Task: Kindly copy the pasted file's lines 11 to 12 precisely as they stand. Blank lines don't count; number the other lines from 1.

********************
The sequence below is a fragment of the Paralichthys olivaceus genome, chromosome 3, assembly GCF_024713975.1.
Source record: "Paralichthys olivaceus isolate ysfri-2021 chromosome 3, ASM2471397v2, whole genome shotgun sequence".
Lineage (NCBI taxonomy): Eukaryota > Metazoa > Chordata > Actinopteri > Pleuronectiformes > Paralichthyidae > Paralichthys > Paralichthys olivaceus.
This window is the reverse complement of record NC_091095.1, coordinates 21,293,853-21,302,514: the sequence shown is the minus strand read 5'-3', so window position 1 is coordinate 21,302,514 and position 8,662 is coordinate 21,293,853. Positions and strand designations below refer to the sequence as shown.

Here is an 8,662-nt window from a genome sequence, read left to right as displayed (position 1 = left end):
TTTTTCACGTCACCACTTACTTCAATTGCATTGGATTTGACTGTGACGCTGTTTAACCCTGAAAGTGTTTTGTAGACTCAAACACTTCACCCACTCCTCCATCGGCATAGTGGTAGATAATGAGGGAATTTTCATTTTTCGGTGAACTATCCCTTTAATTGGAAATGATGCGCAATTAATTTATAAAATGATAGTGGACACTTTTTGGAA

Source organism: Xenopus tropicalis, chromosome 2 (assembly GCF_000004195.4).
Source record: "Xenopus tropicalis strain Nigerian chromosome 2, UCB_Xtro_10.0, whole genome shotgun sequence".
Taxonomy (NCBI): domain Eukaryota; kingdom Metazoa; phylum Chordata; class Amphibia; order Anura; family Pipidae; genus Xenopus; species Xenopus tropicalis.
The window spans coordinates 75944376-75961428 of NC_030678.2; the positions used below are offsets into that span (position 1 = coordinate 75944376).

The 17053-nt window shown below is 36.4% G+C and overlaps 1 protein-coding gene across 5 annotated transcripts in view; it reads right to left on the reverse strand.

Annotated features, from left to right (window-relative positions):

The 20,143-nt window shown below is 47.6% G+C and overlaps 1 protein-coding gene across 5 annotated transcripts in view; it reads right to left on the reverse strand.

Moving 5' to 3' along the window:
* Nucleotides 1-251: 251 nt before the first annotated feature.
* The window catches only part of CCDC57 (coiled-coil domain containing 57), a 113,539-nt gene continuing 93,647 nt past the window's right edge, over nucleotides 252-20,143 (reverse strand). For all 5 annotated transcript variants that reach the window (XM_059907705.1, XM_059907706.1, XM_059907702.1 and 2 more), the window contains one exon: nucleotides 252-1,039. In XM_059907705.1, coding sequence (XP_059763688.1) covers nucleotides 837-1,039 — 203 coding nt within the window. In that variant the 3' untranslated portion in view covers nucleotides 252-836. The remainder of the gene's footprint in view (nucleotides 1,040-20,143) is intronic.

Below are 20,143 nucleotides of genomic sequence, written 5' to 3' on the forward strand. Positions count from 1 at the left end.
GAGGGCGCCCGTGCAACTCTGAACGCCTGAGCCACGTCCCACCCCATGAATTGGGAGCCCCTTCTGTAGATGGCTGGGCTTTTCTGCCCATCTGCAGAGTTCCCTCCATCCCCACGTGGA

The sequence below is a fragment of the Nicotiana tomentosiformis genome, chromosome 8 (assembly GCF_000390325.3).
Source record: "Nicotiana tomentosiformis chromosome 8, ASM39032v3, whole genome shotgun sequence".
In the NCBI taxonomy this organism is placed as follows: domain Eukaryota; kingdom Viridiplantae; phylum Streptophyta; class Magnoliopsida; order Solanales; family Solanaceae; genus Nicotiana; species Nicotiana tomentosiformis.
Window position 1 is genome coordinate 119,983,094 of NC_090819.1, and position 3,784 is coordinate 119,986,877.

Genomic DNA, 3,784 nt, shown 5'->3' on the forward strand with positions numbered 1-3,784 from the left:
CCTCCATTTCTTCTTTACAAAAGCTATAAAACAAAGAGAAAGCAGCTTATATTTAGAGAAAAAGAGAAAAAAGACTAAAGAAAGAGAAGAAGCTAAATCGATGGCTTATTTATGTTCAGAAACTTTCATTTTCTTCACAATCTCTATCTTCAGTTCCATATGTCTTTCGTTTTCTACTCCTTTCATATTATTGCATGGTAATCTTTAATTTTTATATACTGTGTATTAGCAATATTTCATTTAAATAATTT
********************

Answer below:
The 17053-nt window shown below is 36.4% G+C and overlaps 1 protein-coding gene across 5 annotated transcripts in view; it reads right to left on the reverse strand.

Annotated features, from left to right (window-relative positions):